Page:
originally posted by: Rainbowresidue
a reply to: JadeStar
What an amazing thread you created.
I will watch the videos later, but enjoyed the reading material very much.
Do you think they will find life on another of those planets or another habitable planet like ours in our lifetime ? (within ca. 50 years)?
Yes. I'd bet on it actually. It would surprise me if it even took that long.
Sara Seager, a very well known exoplanet expert who wrote the book on Exoplanet Atmospheres suggests we'll find it within the next 30 years.
My area of study in college is astronomy, specifically with an eye towards this field. I've shared a lunch with Seth Shostak once and he feels it is
quite likely that we'll know within 20 years. And he tends to be on the conservative side of things, not prone to making predictions.
Both Sara and Seth's predictions are based on the technology that we're assembling now in the search. In Sara Seager's case, there are plans for space
telescopes which could detect the signature signs of at least microbial life in the atmospheres of nearby exoplanets.
In Seth Shostak's case, the Square Kilometer Array could detect the alien equivalent of an airport radar within 100 light years distant and something
like the Arecibo Planetary Radar (which we use to take pictures of near Earth asteroids), many thousands and thousands of light years away.
Also there are ideas to use future telescopes to look for things like the waste heat a complex civilization might give off on its planet or in its
star system and even to detect the distinct signature of artificial city lights on an exoplanet's night side when we can take detailed images of
Consider this for a moment:
At the beginning of the 20th Century these were the Top 3 Astrobiological Questions (had astrobiology existed yet):
1. Can binary (double, triple or quadruple) stars have planets in stable orbits?
2. Do other stars have planets?
3. If they do, how many are planets like the Earth?
For most of the century all three of those questions went unanswered. In the 1990s we learned the answer to the first two. (1. Yes, 2. Yes) and it
would only be less than 20 years later before we knew the answer to question 3 (22%).
Today firmly in the 21st century the Top 3 Astrobiological Questions are:
1. Where is the nearest Earth sized which can be studied in great detail?
2. Where is the nearest planet which has life?
3. How many planets which have life develop complex or even technological life?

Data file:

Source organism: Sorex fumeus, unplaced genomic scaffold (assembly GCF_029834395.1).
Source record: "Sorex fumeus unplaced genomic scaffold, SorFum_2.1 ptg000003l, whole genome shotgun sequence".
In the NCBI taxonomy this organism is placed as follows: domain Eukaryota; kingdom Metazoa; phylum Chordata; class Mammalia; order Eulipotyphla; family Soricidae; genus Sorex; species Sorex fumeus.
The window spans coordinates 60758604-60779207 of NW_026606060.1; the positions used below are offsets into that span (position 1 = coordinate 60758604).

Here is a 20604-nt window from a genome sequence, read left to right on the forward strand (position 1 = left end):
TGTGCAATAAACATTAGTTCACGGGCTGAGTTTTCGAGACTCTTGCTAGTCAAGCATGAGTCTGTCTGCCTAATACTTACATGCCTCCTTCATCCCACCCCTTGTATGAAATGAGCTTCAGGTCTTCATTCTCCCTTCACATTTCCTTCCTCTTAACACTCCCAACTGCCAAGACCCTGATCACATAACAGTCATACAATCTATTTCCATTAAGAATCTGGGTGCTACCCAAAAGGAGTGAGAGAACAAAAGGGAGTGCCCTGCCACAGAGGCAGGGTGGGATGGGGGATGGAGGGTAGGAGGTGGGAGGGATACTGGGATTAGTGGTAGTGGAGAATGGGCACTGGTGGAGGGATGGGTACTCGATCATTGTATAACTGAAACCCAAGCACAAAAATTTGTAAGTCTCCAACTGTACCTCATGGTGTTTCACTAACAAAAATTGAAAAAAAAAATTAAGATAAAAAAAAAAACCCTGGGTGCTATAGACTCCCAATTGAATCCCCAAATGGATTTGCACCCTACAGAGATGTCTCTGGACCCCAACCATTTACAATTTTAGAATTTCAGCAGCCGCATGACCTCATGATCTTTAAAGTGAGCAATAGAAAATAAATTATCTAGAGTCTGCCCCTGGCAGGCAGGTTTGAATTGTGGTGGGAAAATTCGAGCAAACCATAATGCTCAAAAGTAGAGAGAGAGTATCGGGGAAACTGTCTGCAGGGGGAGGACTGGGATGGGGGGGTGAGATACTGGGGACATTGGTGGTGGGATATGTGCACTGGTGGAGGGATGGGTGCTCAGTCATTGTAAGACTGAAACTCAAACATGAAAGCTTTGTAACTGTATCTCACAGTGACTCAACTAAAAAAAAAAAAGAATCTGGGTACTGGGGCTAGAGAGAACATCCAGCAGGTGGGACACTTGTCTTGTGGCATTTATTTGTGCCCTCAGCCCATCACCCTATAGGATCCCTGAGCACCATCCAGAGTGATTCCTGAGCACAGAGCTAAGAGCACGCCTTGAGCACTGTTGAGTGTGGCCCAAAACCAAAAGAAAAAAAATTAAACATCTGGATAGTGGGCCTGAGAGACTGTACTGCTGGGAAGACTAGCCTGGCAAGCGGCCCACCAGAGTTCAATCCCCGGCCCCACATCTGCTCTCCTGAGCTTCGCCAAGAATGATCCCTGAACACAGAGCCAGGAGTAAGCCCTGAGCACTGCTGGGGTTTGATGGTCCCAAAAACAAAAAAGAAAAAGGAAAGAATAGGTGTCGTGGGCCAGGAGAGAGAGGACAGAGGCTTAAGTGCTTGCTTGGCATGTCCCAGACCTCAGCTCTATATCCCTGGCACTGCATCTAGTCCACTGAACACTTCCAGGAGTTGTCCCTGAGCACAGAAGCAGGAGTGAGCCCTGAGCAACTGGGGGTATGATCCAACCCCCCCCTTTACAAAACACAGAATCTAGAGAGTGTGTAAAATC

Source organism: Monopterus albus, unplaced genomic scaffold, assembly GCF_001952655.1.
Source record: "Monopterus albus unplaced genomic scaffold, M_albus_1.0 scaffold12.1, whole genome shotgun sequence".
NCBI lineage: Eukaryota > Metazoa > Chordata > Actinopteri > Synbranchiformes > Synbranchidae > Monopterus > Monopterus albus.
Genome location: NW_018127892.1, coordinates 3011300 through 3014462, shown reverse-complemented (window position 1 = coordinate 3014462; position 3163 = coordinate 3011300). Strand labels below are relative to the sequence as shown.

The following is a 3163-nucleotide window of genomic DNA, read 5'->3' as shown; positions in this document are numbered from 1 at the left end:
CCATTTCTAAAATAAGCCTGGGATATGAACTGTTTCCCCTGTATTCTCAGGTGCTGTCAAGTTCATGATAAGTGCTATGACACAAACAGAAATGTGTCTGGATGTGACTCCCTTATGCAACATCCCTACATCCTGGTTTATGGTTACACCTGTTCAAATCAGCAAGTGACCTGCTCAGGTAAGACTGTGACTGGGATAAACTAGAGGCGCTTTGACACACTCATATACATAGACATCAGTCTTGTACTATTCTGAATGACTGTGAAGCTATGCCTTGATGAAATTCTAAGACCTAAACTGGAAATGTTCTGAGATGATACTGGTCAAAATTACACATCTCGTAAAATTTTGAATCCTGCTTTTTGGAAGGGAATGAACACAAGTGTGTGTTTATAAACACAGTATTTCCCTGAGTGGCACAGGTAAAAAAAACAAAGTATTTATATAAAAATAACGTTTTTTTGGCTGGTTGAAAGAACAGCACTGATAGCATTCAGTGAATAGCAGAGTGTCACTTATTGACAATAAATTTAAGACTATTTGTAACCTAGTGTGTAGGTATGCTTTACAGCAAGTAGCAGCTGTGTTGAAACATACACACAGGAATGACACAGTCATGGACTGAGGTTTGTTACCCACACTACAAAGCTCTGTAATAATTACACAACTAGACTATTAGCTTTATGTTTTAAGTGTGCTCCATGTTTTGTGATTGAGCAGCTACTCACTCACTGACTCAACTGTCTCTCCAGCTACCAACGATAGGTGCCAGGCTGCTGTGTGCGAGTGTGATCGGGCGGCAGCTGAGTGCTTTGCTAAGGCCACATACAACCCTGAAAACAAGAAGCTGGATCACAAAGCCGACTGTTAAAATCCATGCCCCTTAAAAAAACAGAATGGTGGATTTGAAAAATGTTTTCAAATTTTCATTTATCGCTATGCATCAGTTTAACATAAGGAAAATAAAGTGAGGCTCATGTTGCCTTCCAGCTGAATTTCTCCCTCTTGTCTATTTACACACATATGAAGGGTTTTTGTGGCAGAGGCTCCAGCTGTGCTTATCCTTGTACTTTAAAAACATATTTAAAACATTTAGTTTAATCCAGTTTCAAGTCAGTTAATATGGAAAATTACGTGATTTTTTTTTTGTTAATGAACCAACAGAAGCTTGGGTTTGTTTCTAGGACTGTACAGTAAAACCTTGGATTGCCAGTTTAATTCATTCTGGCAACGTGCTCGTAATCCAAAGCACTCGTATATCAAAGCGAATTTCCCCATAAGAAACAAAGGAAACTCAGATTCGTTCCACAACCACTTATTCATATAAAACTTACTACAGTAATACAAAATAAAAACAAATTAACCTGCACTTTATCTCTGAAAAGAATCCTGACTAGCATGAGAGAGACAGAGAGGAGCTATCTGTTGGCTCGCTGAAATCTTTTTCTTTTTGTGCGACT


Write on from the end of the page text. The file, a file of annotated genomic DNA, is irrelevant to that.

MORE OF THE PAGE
The answer to question 1 is likely to come from NASA TESS mission due to be launched and begin operations in 2017.
The answer to question 2 might come as early as the early to mid 2020s with other telescopes.
The answer to question 3 may come soon after exoplanet mapping telescope missions are launched. (late 2020s perhaps sooner if SETI on the Square
Kilometer Array detects something interesting and repeating.)
No other topic excites me more than space travel, so thanks again for the great read.
Have a great weekend JadeStar.
Where is all that technology they had in Star Trek?
Top 10 Star Trek technologies that came true:
Some of them have already come true (Life imitating art.)but the good stuff still needs to be invented.
I know they are currently working on the instantaneous transporter. I'm just hoping that with how rapidly we are advancing in technology finding life
on other planets/ habitable planets will be easier for us to detect in the near future.
Now let me go read more about the Square Kilometer Array.
Here's another Star Trek reference. Remember "M-class planets"?
Well there is an actual real scale to measure the habitability of exoplanets based on temperature and other factors:
As you can see, Earth is an "M-class planet"
So , the real Star Trek is beginning in a small way. We already are planning on "Stellar Cartography" with missions like the European Space Agency's
GAIA mission to make a 3-D map of our galaxy and future Exoplanet mapping telescopes.
I suspect that in 50 years we'll know which stars you can point to in the sky have life bearing worlds.
Who knows, we might even know where our closest technological neighbors are.
edit on 31-5-2014 by JadeStar because: (no reason given)